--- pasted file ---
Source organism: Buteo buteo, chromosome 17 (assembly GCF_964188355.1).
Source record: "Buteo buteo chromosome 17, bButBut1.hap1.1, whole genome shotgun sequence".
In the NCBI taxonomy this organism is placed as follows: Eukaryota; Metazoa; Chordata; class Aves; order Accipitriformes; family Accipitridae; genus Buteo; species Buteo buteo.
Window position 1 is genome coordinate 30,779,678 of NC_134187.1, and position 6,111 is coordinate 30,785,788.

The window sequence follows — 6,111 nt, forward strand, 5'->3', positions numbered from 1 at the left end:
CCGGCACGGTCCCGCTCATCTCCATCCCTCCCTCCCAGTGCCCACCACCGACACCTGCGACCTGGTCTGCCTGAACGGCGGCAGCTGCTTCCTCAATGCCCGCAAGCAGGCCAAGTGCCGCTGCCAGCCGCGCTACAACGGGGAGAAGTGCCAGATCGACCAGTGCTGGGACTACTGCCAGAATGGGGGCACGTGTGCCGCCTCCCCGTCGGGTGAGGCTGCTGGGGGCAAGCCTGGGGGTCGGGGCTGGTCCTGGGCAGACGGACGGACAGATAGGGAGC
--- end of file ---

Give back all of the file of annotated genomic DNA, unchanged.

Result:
Source organism: Buteo buteo, chromosome 17 (assembly GCF_964188355.1).
Source record: "Buteo buteo chromosome 17, bButBut1.hap1.1, whole genome shotgun sequence".
In the NCBI taxonomy this organism is placed as follows: Eukaryota; Metazoa; Chordata; class Aves; order Accipitriformes; family Accipitridae; genus Buteo; species Buteo buteo.
Window position 1 is genome coordinate 30,779,678 of NC_134187.1, and position 6,111 is coordinate 30,785,788.

The window sequence follows — 6,111 nt, forward strand, 5'->3', positions numbered from 1 at the left end:
CCGGCACGGTCCCGCTCATCTCCATCCCTCCCTCCCAGTGCCCACCACCGACACCTGCGACCTGGTCTGCCTGAACGGCGGCAGCTGCTTCCTCAATGCCCGCAAGCAGGCCAAGTGCCGCTGCCAGCCGCGCTACAACGGGGAGAAGTGCCAGATCGACCAGTGCTGGGACTACTGCCAGAATGGGGGCACGTGTGCCGCCTCCCCGTCGGGTGAGGCTGCTGGGGGCAAGCCTGGGGGTCGGGGCTGGTCCTGGGCAGACGGACGGACAGATAGGGAGC